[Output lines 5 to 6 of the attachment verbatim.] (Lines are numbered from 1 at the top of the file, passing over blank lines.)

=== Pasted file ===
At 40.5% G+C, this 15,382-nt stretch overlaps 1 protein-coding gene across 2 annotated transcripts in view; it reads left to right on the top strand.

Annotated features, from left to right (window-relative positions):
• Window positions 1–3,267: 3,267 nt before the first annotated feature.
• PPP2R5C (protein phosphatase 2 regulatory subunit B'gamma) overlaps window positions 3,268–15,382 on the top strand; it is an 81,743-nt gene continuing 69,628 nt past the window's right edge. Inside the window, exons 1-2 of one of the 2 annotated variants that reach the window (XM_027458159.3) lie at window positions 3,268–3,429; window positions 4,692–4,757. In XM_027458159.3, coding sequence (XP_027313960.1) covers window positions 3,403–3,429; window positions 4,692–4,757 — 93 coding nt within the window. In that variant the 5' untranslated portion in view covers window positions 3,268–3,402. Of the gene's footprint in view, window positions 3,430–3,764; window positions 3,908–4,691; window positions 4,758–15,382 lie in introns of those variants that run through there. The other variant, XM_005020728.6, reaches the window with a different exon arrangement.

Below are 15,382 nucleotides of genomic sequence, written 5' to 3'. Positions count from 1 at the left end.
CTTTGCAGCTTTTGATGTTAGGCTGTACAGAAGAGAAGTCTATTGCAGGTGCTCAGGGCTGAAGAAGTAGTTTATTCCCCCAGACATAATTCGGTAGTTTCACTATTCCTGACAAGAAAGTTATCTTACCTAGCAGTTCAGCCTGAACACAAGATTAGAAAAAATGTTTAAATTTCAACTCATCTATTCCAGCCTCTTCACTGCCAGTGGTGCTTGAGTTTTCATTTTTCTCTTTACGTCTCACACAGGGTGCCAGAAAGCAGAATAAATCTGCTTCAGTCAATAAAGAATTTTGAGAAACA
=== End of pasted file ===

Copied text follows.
Below are 15,382 nucleotides of genomic sequence, written 5' to 3'. Positions count from 1 at the left end.
CTTTGCAGCTTTTGATGTTAGGCTGTACAGAAGAGAAGTCTATTGCAGGTGCTCAGGGCTGAAGAAGTAGTTTATTCCCCCAGACATAATTCGGTAGTTTCACTATTCCTGACAAGAAAGTTATCTTACCTAGCAGTTCAGCCTGAACACAAGATTAGAAAAAATGTTTAAATTTCAACTCATCTATTCCAGCCTCTTCACTGCCAGTGGTGCTTGAGTTTTCATTTTTCTCTTTACGTCTCACACAGGGTGCCAGAAAGCAGAATAAATCTGCTTCAGTCAATAAAGAATTTTGAGAAACA